Game Development Reference
minimal overhead and fast execution. Simplicity brings many other benefits.
Programmers writing this kind of code find it easy to write and debug. Indeed,
this is exactly the kind of coding method that is taught to beginners and perfected
by the time they become professionals. As long as the code keeps a reasonable
level of simplicity and straightforwardness, this kind of code represents the first
and best way of getting the job done.
Sophistication is not always a virtue. Imagine a nail-driving tool that is more
sophisticated than a hammer but less sophisticated than a power nail gun. Such a
tool would fail in the marketplace because it would fail to displace either
hammers or power nail guns. AI code is similar. Any methodology more
sophisticated than simple hard-coded AI must be sophisticated enough to bring
benefits that outweigh its costs. There is no place for methods that fall in between
''simple'' and ''sophisticated enough.''
To extend the nail-gun analogy, consider the fact that hardware stores still sell a
wide variety of hammers. Nail guns have not destroyed hammer sales. Carpenters
and even roofers still carry and employ hammers. In games, sophisticated AI
methods have not wiped out simple AI methods. Professional AI programmers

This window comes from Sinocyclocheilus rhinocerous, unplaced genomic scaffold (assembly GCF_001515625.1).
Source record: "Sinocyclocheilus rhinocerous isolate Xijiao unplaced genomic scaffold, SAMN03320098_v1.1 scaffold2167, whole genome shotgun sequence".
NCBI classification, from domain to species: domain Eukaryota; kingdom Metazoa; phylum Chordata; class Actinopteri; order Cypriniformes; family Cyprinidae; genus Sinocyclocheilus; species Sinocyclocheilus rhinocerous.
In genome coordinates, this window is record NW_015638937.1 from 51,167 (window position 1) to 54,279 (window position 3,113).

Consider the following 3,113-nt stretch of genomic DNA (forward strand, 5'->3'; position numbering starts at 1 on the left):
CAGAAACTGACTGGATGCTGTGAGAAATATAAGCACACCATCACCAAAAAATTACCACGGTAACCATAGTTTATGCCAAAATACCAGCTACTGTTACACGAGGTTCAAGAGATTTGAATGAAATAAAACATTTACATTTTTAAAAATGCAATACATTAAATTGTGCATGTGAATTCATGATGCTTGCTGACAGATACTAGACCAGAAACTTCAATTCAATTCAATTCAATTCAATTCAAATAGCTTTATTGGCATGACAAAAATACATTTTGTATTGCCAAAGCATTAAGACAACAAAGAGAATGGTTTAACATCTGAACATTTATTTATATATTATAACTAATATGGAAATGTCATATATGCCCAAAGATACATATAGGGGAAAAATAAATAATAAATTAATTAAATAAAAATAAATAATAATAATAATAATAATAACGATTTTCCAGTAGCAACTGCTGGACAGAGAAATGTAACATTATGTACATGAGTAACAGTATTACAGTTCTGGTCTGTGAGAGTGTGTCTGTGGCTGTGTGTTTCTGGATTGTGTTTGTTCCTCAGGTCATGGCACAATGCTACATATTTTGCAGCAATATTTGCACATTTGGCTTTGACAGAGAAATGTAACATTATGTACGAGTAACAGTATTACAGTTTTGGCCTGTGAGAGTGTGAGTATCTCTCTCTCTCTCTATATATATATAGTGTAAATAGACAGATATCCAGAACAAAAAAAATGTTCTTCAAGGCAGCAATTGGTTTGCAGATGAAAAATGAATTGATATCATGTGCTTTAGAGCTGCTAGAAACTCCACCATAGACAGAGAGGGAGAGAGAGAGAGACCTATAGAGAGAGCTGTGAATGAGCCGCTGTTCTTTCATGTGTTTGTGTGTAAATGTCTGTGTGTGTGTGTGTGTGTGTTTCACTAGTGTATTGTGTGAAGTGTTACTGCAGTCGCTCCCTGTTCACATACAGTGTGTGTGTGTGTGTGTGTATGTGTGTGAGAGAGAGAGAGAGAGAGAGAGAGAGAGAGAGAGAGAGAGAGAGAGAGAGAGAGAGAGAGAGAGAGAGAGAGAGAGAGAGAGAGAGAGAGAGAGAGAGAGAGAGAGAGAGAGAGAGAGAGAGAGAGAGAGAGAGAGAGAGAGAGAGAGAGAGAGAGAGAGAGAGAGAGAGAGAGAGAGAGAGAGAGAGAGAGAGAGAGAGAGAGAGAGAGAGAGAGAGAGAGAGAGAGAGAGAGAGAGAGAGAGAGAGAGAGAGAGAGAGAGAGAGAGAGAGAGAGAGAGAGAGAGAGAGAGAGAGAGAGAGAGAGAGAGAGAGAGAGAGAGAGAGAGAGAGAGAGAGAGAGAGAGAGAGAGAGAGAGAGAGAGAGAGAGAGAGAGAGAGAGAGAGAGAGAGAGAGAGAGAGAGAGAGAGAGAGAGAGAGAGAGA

employ both. Beginning AI programmers start with simple methods and move
on as they learn more sophisticated ones. That being said, after learning to use
sophisticated methods to implement AI, beginning AI programmers should not
ignore the simple methods they first learned. It is a beginner's mistake to forget to
check if the simplest way to implement AI is also the best way. Many times it will
not be, but surprisingly often, the simple methods are the best.
Perhaps the most critical issue for hard-coded AI is that it must determine when
its behaviors are appropriate. For tiny behaviors, the determination is so obvious
and easy to compute conclusively that the programmer can forget to deal
explicitly with the issue when the AI grows more complex. The code, no matter
how good, must fit the situation.
Consider the AI for a simulated opera singer—a tenor. We will name him
Horatio and refer to him in future chapters. The AI for Horatio evaluates his
current situation. He is dressed in a dark formal suit. He is standing before a
seated, mostly quiet group of formally dressed people. The lights over the
audience are low. Quiet, formally dressed ushers direct people to their seats.
Music begins to play. So of course his AI directs Horatio to break into the